Second, we use spiritual exploration to honor these traditions and keep the historical meaning and context intact. It is all about the use of processes, simple as that.
It is a collection of methods for investigating awareness and consciousness. You could call it many things: “awareness research, human potential investigation, the survey of the parameters perception, methods of cognition, or consciousness development processes.”
When people ask, “what is spiritual exploration?” we tell them is using processes to explore the mind. It has nothing to do with religion.
Consciousness Exploration and Development
Investigating and developing your consciousness has nothing to do with the belief in mythology and superstition. These latter elements are the foundation of organized religion. Consciousness development involves processes that unlock the gifts of our minds.
Every person is different, so the approach needs to be individualized and uniquely tailored to fit the individual. We each have different gifts and abilities locked away in our DNA. We don’t need to join a religion; we need the tools to unlock these gifts. We don’t need to have an imaginary friend; we need the tools to open the doors of consciousness.
“Does religion fill a much-needed gap? It is often said that there is a God-shaped gap in the brain which needs to be filled: we have a psychological need for God — imaginary friend, father, big brother, confessor, confidant — and the need has to be satisfied whether God really exists or not. But could it be that God clutters up a gap that we’d be better off filling with something else? Science, perhaps? Art? Human friendship? Humanism? Love of this life in the real world, giving no credence to other lives beyond the grave?” — Richard Dawkins
Thankfully some ancient cultures were more concerned with unlocking the secrets of the mind rather than creating a cash flow system. Many cultures expended considerable time and resources in investigating awareness and consciousness.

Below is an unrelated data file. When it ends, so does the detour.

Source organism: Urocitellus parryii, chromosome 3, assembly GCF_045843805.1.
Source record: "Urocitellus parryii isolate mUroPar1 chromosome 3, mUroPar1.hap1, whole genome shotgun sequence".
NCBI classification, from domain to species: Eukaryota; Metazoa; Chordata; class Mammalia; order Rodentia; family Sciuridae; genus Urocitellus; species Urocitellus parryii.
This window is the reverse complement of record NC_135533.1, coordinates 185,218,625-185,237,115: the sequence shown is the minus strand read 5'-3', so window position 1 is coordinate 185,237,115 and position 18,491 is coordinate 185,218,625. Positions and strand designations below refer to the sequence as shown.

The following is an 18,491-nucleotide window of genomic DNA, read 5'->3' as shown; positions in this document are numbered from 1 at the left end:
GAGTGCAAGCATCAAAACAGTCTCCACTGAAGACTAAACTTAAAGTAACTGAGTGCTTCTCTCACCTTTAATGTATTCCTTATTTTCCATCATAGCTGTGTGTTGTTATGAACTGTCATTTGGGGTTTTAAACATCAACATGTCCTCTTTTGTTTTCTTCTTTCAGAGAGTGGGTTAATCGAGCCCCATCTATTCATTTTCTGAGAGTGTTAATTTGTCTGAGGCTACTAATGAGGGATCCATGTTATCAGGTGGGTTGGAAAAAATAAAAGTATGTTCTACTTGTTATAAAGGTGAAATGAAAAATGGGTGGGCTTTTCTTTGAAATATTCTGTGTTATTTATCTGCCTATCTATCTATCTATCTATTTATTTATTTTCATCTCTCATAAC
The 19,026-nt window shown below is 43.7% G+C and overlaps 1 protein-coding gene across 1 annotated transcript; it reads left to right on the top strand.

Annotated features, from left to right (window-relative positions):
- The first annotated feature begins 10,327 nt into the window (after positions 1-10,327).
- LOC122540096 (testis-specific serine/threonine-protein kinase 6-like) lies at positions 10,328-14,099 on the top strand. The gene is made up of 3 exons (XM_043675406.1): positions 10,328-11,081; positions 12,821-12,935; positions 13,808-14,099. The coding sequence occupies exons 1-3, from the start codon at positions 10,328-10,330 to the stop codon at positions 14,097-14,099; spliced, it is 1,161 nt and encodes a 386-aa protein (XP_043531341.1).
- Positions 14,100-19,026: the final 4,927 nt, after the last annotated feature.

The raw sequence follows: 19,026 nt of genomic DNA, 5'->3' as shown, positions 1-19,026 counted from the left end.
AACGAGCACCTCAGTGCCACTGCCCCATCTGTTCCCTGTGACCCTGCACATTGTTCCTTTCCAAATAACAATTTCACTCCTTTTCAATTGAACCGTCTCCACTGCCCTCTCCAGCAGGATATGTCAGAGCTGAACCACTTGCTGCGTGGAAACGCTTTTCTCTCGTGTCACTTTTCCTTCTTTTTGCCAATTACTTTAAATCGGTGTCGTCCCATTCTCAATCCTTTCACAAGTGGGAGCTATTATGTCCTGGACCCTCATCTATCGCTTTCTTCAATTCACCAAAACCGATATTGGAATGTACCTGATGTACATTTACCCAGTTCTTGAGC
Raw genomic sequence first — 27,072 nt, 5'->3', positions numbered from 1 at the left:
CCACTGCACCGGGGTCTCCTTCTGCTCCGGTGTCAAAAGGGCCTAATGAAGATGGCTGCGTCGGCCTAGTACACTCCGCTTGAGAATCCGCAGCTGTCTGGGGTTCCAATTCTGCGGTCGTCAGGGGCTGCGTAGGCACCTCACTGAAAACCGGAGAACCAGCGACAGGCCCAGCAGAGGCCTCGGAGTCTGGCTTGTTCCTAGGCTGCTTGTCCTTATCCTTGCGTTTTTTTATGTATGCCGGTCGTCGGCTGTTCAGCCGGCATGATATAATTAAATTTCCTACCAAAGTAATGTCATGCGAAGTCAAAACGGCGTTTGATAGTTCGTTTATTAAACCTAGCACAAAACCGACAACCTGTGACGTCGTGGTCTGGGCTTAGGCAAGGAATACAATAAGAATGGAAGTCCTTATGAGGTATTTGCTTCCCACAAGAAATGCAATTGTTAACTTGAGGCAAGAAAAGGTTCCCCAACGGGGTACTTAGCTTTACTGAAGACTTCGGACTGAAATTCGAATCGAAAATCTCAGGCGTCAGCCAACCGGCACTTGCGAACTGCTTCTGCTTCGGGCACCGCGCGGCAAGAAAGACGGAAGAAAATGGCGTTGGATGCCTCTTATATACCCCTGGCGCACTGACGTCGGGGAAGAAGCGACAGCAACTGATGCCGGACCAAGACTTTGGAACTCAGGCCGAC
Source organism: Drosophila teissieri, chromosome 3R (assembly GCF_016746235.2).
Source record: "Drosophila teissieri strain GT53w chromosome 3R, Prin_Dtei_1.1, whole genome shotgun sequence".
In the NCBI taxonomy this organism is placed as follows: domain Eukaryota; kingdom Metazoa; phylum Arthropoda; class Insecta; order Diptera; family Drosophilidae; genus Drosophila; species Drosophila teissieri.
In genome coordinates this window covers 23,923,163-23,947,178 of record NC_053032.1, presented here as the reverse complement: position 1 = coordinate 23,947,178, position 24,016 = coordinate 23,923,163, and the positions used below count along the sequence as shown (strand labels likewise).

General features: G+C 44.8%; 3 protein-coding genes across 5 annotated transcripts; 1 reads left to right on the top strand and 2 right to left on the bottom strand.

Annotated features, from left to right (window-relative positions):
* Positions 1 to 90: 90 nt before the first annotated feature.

Some of these pioneers of awareness used metaphors, analogies, and word pictures to explain their discoveries. And, this is where we find the first use of anthropomorphic beings or gods to describe attributes of powers within the mind. They help us to understand and unlock higher states of consciousness.
We use a blended learning model to teach techniques similar to the approach of other spiritual explorers like Gurdjieff’s strategy. He spent his life investigating practices to develop awareness. We call these safe and effective tools for investigating consciousness “spiritual technologies.”
Anyone can use these techniques if they can follow a process. For example, children as young as two can use the simple two-step beginning mediation. It’s like following the recipe for baking a cake. If you combine the right ingredients in the right way, you get something delicious.
We divide these tools into four major categories:
Each of these categories contains several methods that are proven to be safe and effective. People have some common questions about using them. Here’s the list of frequently asked questions.
Frequently Asked Questions